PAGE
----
SCMP editor who quit over rejected story on Xinjiang human rights abuses is warned not to publish it

A former South China Morning Post (SCMP) editor who quit the publication last year over its rejection of a report on human rights abuses in China’s Xinjiang region received a threat of “further action” over alleged “unauthorized use of materials” from the Hong Kong outlet.

On Oct. 13, Peter Langan revealed that he resigned from his senior editor role at the newspaper’s China desk during a Foreign Correspondents’ Club talk in Japan.

According to Langan, he and two other reporters quit after their three-month investigation into human rights abuses in China’s Xinjiang region was killed by higher-ups at the Alibaba Group-owned news outlet. 

The resulting three-part series, which focused on birth control policies in the Muslim-dominated western region, relied on three decades of government birth control data, including 17 years of national birth control statistics.

Hong Kong Free Press (HKFP), which published a report on the subject, obtained the drafts of the unpublished SCMP report, which reportedly also referenced data from the National Health Commission, birth and population growth statistics from the Xinjiang Statistical Yearbook and county-level documents.

The story highlighted figures that appeared contradictory and other points of contention. The reporters also cited different viewpoints over whether the information constituted “genocide” under UN definitions.

SCMP, however, claimed to HKFP that the series failed to meet its “editorial verification process and publishing standards.”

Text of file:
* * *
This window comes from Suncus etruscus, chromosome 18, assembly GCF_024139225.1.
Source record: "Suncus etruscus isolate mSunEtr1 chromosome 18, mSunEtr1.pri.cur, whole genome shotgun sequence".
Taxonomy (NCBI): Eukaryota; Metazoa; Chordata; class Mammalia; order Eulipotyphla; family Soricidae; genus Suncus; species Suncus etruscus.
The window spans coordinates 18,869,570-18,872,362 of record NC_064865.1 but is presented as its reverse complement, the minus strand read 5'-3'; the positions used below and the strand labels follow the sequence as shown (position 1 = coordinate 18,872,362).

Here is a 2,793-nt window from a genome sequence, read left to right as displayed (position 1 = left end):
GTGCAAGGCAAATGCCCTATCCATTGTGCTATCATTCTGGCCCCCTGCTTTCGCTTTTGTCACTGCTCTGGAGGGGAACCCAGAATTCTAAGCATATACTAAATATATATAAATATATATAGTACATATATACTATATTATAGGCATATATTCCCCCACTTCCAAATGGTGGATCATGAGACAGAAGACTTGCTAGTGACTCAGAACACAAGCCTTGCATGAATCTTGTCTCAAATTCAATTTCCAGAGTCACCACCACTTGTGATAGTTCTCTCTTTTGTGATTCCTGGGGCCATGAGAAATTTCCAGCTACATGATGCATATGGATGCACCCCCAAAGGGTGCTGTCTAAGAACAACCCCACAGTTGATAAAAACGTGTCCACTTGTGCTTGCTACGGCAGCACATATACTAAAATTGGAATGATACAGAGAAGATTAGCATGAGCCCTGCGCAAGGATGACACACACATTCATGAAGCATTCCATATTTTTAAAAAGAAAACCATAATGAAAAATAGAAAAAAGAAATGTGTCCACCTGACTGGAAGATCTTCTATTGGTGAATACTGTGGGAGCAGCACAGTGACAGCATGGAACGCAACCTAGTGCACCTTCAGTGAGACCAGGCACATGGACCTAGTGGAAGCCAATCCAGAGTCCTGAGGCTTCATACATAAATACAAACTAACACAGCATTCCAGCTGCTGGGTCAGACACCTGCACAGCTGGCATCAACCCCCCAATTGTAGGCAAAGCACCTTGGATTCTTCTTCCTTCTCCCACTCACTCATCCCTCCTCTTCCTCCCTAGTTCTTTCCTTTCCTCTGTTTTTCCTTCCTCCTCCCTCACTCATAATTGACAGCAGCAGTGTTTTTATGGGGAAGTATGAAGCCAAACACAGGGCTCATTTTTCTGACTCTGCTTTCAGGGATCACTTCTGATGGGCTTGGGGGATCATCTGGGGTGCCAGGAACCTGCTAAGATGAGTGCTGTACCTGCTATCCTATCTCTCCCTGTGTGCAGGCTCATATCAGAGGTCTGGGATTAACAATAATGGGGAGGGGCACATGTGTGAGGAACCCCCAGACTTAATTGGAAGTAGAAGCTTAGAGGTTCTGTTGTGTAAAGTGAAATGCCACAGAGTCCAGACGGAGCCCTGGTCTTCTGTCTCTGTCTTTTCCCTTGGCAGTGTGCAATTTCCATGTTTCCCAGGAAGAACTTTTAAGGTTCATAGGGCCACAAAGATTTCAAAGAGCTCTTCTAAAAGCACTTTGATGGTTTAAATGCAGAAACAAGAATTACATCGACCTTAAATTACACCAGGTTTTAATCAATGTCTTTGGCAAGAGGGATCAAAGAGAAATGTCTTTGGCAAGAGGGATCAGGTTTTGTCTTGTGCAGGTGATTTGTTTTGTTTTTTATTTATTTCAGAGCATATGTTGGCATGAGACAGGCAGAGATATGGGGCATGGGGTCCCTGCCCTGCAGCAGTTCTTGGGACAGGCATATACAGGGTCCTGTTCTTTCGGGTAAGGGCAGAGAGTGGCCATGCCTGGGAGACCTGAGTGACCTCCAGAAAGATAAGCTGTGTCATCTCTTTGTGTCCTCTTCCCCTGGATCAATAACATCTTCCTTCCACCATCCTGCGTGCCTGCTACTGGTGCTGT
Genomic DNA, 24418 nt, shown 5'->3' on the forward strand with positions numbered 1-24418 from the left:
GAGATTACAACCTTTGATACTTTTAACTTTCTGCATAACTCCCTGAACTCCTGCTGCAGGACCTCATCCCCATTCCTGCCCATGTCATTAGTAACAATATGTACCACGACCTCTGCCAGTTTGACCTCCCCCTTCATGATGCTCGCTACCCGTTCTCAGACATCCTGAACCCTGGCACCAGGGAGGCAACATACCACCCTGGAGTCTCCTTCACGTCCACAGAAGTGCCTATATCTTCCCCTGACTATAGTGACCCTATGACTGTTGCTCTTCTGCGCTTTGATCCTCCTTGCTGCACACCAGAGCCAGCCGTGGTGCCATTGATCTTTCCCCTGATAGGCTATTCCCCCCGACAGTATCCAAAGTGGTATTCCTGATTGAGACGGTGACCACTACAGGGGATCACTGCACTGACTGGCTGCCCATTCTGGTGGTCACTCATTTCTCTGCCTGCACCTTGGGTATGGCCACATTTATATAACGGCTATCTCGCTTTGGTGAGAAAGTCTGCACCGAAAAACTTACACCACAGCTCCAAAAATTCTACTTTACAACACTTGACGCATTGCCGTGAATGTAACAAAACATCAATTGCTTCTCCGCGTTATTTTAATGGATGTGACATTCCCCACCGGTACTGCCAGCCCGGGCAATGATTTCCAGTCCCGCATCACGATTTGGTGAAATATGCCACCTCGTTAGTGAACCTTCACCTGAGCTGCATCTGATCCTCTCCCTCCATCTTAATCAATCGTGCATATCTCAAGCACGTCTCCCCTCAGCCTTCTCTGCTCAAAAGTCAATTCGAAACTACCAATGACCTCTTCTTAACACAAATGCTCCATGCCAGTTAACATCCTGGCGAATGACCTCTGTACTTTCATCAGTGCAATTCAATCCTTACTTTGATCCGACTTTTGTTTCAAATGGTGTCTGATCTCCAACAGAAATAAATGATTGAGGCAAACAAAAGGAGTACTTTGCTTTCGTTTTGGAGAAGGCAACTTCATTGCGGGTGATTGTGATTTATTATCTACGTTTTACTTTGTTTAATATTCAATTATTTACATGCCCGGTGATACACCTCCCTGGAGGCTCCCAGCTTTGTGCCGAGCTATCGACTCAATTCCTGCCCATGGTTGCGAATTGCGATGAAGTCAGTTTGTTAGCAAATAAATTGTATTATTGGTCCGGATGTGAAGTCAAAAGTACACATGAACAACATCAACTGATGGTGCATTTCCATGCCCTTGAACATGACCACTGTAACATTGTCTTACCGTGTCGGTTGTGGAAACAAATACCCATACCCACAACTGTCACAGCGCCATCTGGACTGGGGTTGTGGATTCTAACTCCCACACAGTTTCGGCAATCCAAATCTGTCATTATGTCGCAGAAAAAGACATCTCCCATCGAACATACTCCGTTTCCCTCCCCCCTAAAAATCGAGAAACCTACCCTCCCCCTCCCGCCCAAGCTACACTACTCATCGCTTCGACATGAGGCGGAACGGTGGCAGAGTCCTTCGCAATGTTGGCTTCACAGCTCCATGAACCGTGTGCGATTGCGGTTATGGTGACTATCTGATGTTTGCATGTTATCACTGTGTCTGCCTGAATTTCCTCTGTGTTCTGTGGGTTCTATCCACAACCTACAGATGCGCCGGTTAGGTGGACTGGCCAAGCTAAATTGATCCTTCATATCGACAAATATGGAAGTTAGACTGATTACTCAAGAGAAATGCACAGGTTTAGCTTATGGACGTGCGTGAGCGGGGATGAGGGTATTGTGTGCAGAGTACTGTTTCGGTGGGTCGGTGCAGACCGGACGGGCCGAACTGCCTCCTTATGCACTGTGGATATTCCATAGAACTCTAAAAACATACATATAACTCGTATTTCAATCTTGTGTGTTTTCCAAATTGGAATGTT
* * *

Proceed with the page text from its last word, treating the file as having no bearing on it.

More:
“Xinjiang had become the center of attention… because of lots of reports of the building of internment camps and the targeting of Uyghur people,” Langan said during the conference, noting that the topic was relevant due to “criticism within the newsroom of the so-called Western media and its coverage of Xinjiang.”

Based on the data that the reporters reviewed, the use of birth control devices and cases of sterilization in China had dropped significantly after the government lifted its one-child policy in 2016 — except in Xinjiang. 

“When I presented this to the executive editor, it was rejected,” Langan said. “We had a number of conference calls after that, discussing it – but it was clear that there was just no way they were going to publish this story on Xinjiang, and the criticism it implied of China’s Communist Party.”

He shared that a few months after all the reporters on the story had resigned, he followed suit.

“The reporters had spent about three months researching this story and had ready answers to the challenges because they had delved so deeply into the data and the issues,” Langan told KHFP. “However, as the calls repeated and the same re-packaged questions kept arising it became clear that there was another agenda, because the process became irrational. What that agenda was can only be answered by the SCMP editor that declined to publish.”

HKFP Editor-in-Chief Tom Grundy later revealed in a tweet that just hours after the HKFP story was published, Langan received a threat of “further action” from the SCMP.

“We have come to realize that you might be using or have used materials, articles, drafts or information which are prepared or have come into your possession during your employment with the Company,” the notice reads.

“Any unauthorized use of such materials constitutes a copyright infringement and a breach of the above covenant under your employment contract,” the letter continues. “You should stop any such use immediately. If you or others have possession of such materials, you should retrieve all such materials and return them to us within 7 days. Any unauthorized use is not merely prohibited by your contract but is also unprofessional and unethical. If you fail to comply with the above, we will take further action against you.”

Grundy posited that the publication “perhaps wrongly thought we’d publish the series.”

 

Featured Image via FCCJ Channel

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